Tonight the PBS NewsHour will air a segment about my new book Have Dog, Will Travel. The piece features an interview with Jeffrey Brown whose reporting on literature and poetry is well known to book lovers across the nation. Jeffrey is also a poet whose first collection The News is available from Copper Canyon Press. In our time together we talked about poetry, civil rights, disability culture, dogs for the blind, the field of disability studies, and the power of literature to bring people together around social justice movements. And yes, there’s a lovely dog, Caitlyn, a sweetie pie yellow Labrador from Guiding Eyes for the Blind.
The program airs locally, in Syracuse at 7 PM. Check your local listings.
ABOUT: Stephen Kuusisto is the author of the memoirs Have Dog, Will Travel; Planet of the Blind (a New York Times “Notable Book of the Year”); and Eavesdropping: A Memoir of Blindness and Listening and of the poetry collections Only Bread, Only Light and Letters to Borges. A graduate of the Iowa Writer’s Workshop and a Fulbright Scholar, he has taught at the University of Iowa, Hobart and William Smith Colleges, and Ohio State University. He currently teaches at Syracuse University where he holds a University Professorship in Disability Studies. He is a frequent speaker in the US and abroad. His website is StephenKuusisto.com.
These lines by Emily Dickinson have long puzzled me:
“That Love is all there is,
Is all we know of Love;
It is enough, the freight should be
Proportioned to the groove.”
The first two lines are an assertion and express a sentiment older than Plato. The second two lines create a problem as while we dimly understand love and accept this condition, now there’s a simile dressed as a metaphor, we carry our inexact knowledge of love like freight (which we assume is heavy) and further, that freight is proportioned to the groove by which she means a furrow—so there’s a plough in this figure, we press down with our limited knowledge of love into the field of life. But what about “proportioned”? She means, I think, that our thinking of love should be in accordance to the lives we’re “in” and not according to the lives of others. In the end the effect is lonely. Love confounds. Keep ploughing according to your own understanding.
In his excellent book “Emily Dickinson and the Art of Belief” Robert Lundin writes: “Dickinson realized that belief is an art that demands trial and practice. A product of the romantic age and a prophet of modernity, she comprehended more fully than most people in her day how much the human mind contributes to the process of belief. Art, after all, is about the making of things; and in matters of belief, the history of the modern world is the story of our increasing awareness of the extent to which we participate in the making of truth as well as in the finding of it.”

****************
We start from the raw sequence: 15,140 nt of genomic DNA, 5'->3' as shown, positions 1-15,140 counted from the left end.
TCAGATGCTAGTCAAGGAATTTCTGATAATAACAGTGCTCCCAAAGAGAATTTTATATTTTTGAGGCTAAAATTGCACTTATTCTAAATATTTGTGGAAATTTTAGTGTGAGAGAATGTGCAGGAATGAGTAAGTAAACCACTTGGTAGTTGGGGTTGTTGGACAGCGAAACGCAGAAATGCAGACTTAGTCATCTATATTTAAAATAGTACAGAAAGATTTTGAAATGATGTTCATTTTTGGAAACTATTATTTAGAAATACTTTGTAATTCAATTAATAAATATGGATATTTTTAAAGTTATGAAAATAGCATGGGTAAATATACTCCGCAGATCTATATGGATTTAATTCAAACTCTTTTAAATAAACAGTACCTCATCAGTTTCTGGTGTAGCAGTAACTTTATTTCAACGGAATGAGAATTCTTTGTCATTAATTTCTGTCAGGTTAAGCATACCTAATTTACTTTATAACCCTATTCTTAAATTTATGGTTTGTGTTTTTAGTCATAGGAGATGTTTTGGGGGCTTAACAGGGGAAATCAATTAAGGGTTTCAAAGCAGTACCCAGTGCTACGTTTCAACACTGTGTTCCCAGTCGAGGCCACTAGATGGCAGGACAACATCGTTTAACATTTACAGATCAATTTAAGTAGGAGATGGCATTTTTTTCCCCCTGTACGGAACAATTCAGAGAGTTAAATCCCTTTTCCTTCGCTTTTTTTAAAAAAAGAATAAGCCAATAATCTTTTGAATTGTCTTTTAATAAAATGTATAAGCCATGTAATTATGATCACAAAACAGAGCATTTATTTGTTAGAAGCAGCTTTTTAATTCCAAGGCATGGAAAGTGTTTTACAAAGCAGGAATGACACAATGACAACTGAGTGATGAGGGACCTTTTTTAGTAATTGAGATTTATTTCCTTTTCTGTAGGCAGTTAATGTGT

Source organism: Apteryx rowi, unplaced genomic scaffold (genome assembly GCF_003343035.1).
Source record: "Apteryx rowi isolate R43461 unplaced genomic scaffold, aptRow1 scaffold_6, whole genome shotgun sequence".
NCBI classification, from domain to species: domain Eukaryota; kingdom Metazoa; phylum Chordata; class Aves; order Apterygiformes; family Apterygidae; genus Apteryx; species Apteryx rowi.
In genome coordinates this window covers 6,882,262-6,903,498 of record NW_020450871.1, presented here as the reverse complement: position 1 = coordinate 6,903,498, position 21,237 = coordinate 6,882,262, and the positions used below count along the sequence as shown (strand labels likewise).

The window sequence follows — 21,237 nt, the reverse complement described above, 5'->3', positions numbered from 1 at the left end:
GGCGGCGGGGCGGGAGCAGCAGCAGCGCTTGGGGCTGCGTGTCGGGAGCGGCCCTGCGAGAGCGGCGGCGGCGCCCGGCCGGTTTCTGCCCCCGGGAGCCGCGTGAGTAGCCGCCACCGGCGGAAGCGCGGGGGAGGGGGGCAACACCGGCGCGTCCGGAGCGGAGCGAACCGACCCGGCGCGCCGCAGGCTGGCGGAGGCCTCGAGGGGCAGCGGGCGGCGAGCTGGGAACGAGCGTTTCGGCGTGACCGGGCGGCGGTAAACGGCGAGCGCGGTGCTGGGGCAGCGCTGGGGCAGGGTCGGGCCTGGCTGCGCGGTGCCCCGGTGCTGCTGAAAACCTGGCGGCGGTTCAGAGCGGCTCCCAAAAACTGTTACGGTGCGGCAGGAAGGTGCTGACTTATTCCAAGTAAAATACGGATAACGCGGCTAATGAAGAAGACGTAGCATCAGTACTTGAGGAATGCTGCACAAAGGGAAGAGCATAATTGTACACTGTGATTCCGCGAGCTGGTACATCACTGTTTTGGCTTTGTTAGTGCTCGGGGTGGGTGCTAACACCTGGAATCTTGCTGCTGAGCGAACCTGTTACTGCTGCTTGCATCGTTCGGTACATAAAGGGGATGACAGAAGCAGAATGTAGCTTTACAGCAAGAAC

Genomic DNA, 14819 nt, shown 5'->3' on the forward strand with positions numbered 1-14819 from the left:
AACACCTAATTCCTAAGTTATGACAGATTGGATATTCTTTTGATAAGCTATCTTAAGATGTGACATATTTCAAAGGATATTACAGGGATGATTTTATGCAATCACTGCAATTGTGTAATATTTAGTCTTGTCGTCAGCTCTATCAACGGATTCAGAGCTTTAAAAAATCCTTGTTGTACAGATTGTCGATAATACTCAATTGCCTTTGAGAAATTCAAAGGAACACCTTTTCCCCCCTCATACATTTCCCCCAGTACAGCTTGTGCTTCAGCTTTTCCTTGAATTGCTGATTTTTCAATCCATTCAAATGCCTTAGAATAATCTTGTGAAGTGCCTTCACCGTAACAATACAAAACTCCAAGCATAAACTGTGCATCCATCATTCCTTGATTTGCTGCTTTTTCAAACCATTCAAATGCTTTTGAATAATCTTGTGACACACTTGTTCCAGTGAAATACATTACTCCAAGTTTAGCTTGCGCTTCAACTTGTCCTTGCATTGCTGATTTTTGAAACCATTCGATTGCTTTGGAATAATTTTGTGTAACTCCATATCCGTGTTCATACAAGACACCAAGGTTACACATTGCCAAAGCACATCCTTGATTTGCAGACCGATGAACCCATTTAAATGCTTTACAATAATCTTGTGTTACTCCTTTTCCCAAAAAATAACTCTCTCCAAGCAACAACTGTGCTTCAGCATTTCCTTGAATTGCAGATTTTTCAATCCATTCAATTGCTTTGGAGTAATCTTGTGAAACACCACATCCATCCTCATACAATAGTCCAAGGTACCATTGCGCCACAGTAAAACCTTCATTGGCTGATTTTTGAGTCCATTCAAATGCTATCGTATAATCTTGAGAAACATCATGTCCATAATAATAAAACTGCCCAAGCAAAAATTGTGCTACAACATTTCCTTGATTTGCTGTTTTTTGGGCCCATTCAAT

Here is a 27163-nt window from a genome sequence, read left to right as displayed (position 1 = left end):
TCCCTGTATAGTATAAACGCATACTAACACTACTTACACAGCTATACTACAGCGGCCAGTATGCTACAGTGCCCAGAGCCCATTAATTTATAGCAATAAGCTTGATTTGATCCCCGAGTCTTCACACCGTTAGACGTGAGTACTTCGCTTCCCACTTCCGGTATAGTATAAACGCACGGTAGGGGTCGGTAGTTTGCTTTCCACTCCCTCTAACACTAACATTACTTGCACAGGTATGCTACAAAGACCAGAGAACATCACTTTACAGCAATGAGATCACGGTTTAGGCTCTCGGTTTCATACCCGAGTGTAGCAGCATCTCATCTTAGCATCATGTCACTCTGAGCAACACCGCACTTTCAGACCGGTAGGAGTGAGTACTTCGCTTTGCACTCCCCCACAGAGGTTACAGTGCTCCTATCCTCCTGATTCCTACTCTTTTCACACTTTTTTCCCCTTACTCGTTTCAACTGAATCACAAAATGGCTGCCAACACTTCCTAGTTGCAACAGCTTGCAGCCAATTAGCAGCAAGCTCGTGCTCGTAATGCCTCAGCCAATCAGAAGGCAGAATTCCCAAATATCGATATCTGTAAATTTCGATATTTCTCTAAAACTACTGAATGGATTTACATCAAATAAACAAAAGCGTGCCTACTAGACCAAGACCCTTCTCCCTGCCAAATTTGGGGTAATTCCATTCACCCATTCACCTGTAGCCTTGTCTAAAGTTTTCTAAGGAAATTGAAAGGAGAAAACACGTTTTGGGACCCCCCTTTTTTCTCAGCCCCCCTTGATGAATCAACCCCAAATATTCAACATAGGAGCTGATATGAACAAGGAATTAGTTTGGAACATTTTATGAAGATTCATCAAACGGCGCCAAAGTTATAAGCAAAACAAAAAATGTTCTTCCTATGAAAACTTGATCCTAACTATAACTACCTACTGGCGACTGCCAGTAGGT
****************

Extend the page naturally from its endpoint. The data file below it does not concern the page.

Are making and finding connected to “proportionate”? Are truth and faith? One has to conclude that faith has material effects much as Spinoza told us—God is in the gravity and answers no prayers. God in the Spinozan sense is not concerned with you but is nature alone. Proportoniate means in this sense a man or woman corresponds exactly to something else. We are each responsible for the proportioned making of our places in the world. Faith, as Dickinson understood it, is material.
I am today clinging to beauty for all its worth
Though the professors
Disagree about the value of Keats
Or Bartok—my god
They think its transactional
As in, “I hand you a rose
And you give me your hopes”
You see, I wish you
To keep them, your beauty hopes,
Inelegant or overused
As they may be
Wing shadow on the pond
That toothless folk tune
Going around again
Don’t kid yourself, they’re hanging from vines While railways run on And radios play from windows… Once, riding a gondola I heard Nina Simone from on high She was singing of her liver I had no one to tell Except my guide dog And the gondolier
Who was smoking
Fighting for something
I couldn’t name
The cripples making beauty
Before they drop
School kids were herded past and told to ignore what they didn’t understand.
“We have the most commodified kids in the world here,” said Dr. Tiptoe.
When I die I hope I can really taste the birch leaves.
My clothes traveled far. I didn’t always appreciate their faithfulness.
Tolstoy: “I wanted to run after him, but remembered that it is ridiculous to run after one’s wife’s lover in one’s socks; and I did not wish to be ridiculous but terrible.”
If you want to be terrible you have to practice by sitting still.
A dog month, is a pomegranate split, thirty days of seeds.
Only in New Hampshire can you vote for a Nazi by mistake.
Edith Sodergran: “Every poem shall be the tearing up of a poem…”
Oh my feet, you moth eaten grand seigneurs, keep talking. It’s OK.
Sitting in the railway station got a ticket for my destination, woo hoo, and the late December light falls over my hair from a high window though I can’t see it being visually impaired, woo hoo, but there’s heat on my dome, woo hoo, and because I read mucho poetry in my youth, I’ve got lines by Lorca: “A remembrance is moving down the long memory disturbing the delicate leaves with its dry feet…” Oh my bird, my dead singer, pal of my childhood, how good it is to have you back. And I am holding still without turning my head.